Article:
Planning & Packing For The Road And The Sea

I love planning for trips. Blame Burning Man. For years I made lists and packed tote boxes preparing for multiple contingencies in the desert. I’d pack Pepto in case of a bad stomach, cold medicine, all the hand sanitizer in the world and baby wipes. I still carry all of those things when I travel.

My travel prep is much more specific now. I’m a Mariner Chef and will be going to sea for four months at a time. I have boat bags, which are packed for on-board life and ideally only opened when shipboard. In addition to day to day essentials like soap, pain relievers and sharpies, I also pack things like a bath mat and shower cady, collapsible bins, magnetic clips and flashlights, bedding and my shiatsu massage pad.

Half of one bag is dedicated to knives and kitchen tools. Clothing takes the least amount of space, but I do take two sets of kitchen shoes.

Hotel overnight bag includes snacks, soda/laundry money, and a phone charger.

Because I prefer driving to my embarcadero, next I have general road trip supplies. The idea is to survive comfortably when on the road. On more than one occasion I was able to go camping at a moments notice with the things I carry. I keep enough food to last at least 3 days, water, a tent, a cold weather sleeping bag, tools, a butane stove, very basic kitchen supplies and safety gear. Add to that a folding chair and small table. With all this, I can stop at a grocery store, pick up a steak, find a rest stop and make a nice roadside meal, then get in the back of the truck and rest for the night.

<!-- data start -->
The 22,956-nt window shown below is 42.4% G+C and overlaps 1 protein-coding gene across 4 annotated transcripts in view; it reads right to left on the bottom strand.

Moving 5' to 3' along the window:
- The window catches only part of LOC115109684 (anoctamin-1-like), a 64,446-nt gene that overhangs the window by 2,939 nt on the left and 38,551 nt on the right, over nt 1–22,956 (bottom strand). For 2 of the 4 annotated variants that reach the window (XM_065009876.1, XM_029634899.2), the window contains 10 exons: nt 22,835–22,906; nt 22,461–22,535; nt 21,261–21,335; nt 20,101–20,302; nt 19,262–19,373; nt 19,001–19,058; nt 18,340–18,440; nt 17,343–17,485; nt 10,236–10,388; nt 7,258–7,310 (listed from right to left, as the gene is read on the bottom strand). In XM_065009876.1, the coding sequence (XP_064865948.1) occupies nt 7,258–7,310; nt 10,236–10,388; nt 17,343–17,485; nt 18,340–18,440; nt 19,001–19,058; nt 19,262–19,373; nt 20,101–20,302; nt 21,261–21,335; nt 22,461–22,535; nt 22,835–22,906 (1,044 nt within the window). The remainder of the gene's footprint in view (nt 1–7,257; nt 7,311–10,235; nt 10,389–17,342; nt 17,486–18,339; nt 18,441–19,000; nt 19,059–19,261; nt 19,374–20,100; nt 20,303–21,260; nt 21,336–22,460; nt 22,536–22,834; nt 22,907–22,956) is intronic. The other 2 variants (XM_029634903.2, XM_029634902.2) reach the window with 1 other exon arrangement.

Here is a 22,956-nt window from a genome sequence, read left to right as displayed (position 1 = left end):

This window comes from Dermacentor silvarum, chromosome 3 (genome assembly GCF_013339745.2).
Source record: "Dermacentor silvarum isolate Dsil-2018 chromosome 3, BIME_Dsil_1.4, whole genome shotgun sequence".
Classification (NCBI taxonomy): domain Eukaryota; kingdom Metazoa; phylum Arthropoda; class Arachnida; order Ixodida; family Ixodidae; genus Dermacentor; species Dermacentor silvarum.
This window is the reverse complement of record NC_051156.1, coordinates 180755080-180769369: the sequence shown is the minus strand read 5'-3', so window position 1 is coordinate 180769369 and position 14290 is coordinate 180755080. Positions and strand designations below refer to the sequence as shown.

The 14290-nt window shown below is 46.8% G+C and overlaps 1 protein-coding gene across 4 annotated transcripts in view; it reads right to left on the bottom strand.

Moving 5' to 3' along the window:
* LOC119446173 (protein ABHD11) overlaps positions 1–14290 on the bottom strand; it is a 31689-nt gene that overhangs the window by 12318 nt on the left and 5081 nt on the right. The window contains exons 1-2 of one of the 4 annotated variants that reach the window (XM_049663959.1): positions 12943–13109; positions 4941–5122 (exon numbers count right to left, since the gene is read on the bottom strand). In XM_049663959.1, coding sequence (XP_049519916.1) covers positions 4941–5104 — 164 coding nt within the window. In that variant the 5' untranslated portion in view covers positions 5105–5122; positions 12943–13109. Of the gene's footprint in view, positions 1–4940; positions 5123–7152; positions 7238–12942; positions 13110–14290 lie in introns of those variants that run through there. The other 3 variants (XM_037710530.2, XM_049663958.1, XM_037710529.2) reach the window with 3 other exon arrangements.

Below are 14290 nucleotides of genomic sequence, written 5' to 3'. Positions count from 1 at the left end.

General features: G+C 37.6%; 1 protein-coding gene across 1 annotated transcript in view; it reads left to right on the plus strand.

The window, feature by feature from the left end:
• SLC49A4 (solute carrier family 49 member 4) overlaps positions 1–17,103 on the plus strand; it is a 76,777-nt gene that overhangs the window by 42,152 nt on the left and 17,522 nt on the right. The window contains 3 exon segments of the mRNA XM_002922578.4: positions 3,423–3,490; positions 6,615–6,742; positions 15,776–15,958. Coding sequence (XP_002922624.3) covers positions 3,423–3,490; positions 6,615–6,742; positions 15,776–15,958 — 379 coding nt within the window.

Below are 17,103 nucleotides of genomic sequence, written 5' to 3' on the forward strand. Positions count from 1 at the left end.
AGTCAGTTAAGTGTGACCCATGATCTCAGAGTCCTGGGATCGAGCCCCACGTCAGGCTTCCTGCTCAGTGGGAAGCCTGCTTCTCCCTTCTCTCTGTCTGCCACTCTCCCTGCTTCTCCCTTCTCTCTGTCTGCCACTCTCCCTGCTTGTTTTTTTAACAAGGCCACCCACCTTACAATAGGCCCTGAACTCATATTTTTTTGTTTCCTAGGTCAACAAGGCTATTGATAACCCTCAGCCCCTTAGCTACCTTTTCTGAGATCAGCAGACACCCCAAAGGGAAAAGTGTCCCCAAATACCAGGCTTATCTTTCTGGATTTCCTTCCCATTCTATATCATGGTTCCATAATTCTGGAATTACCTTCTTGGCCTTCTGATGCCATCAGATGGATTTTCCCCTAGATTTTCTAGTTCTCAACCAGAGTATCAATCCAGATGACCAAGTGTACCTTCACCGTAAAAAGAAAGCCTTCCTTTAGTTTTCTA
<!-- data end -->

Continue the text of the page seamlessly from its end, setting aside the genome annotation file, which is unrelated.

My back up supplies, the things I carry but don’t take on the boat, include extra clothes, books and other personal supplies. Those live in their own tote.

And now, I’ve added the overnight bag that contains everything I need if I decide to forgo the traveling hooch (back of the truck) and spring for a hotel room. For this, I use my carry on roller, containing two sets of clothes, travel sized toiletries, bath balms and epson salt, snacks, soda or washing machine money and a multi-plug/usb charger. Having this bag packed saves me digging through other bags to look for essentials.

I know it sounds like a lot of stuff, and it is, but with careful planning and lists, all of this can be consolidated. It’s a method that is continually honed and refined, always evolving, but never perfected.* I’m ok with that.

*Not a bad method for life too.

Published by Clarisa

Traveler, Writer, Cook, Mariner, Veteran

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